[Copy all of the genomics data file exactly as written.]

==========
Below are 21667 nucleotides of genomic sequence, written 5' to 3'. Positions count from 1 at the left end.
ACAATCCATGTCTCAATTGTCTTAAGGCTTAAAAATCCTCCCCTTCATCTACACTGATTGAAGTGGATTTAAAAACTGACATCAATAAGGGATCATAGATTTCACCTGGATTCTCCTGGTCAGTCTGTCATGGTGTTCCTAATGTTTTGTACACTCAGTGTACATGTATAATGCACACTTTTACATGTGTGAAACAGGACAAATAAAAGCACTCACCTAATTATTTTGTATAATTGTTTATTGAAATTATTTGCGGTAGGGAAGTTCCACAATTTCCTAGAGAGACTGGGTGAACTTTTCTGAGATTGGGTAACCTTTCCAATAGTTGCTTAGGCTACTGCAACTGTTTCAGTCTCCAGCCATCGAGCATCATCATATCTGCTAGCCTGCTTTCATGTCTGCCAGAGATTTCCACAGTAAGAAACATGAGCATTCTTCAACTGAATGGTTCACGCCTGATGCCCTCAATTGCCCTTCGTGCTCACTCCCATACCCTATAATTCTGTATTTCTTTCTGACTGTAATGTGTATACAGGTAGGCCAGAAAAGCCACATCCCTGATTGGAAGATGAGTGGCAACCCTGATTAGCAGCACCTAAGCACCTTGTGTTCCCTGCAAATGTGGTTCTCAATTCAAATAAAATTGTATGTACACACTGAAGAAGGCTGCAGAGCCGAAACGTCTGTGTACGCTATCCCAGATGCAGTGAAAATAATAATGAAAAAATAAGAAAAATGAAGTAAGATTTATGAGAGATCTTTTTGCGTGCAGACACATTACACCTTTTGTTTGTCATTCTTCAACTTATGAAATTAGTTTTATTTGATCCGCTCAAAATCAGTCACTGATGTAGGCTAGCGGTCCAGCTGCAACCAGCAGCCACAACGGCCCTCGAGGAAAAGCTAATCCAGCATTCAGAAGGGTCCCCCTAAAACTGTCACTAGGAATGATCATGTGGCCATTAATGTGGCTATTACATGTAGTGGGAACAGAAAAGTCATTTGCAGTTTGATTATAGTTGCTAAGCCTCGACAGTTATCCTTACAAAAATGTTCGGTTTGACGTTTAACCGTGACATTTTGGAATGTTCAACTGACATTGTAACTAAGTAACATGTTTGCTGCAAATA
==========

Below are 21667 nucleotides of genomic sequence, written 5' to 3'. Positions count from 1 at the left end.
ACAATCCATGTCTCAATTGTCTTAAGGCTTAAAAATCCTCCCCTTCATCTACACTGATTGAAGTGGATTTAAAAACTGACATCAATAAGGGATCATAGATTTCACCTGGATTCTCCTGGTCAGTCTGTCATGGTGTTCCTAATGTTTTGTACACTCAGTGTACATGTATAATGCACACTTTTACATGTGTGAAACAGGACAAATAAAAGCACTCACCTAATTATTTTGTATAATTGTTTATTGAAATTATTTGCGGTAGGGAAGTTCCACAATTTCCTAGAGAGACTGGGTGAACTTTTCTGAGATTGGGTAACCTTTCCAATAGTTGCTTAGGCTACTGCAACTGTTTCAGTCTCCAGCCATCGAGCATCATCATATCTGCTAGCCTGCTTTCATGTCTGCCAGAGATTTCCACAGTAAGAAACATGAGCATTCTTCAACTGAATGGTTCACGCCTGATGCCCTCAATTGCCCTTCGTGCTCACTCCCATACCCTATAATTCTGTATTTCTTTCTGACTGTAATGTGTATACAGGTAGGCCAGAAAAGCCACATCCCTGATTGGAAGATGAGTGGCAACCCTGATTAGCAGCACCTAAGCACCTTGTGTTCCCTGCAAATGTGGTTCTCAATTCAAATAAAATTGTATGTACACACTGAAGAAGGCTGCAGAGCCGAAACGTCTGTGTACGCTATCCCAGATGCAGTGAAAATAATAATGAAAAAATAAGAAAAATGAAGTAAGATTTATGAGAGATCTTTTTGCGTGCAGACACATTACACCTTTTGTTTGTCATTCTTCAACTTATGAAATTAGTTTTATTTGATCCGCTCAAAATCAGTCACTGATGTAGGCTAGCGGTCCAGCTGCAACCAGCAGCCACAACGGCCCTCGAGGAAAAGCTAATCCAGCATTCAGAAGGGTCCCCCTAAAACTGTCACTAGGAATGATCATGTGGCCATTAATGTGGCTATTACATGTAGTGGGAACAGAAAAGTCATTTGCAGTTTGATTATAGTTGCTAAGCCTCGACAGTTATCCTTACAAAAATGTTCGGTTTGACGTTTAACCGTGACATTTTGGAATGTTCAACTGACATTGTAACTAAGTAACATGTTTGCTGCAAATA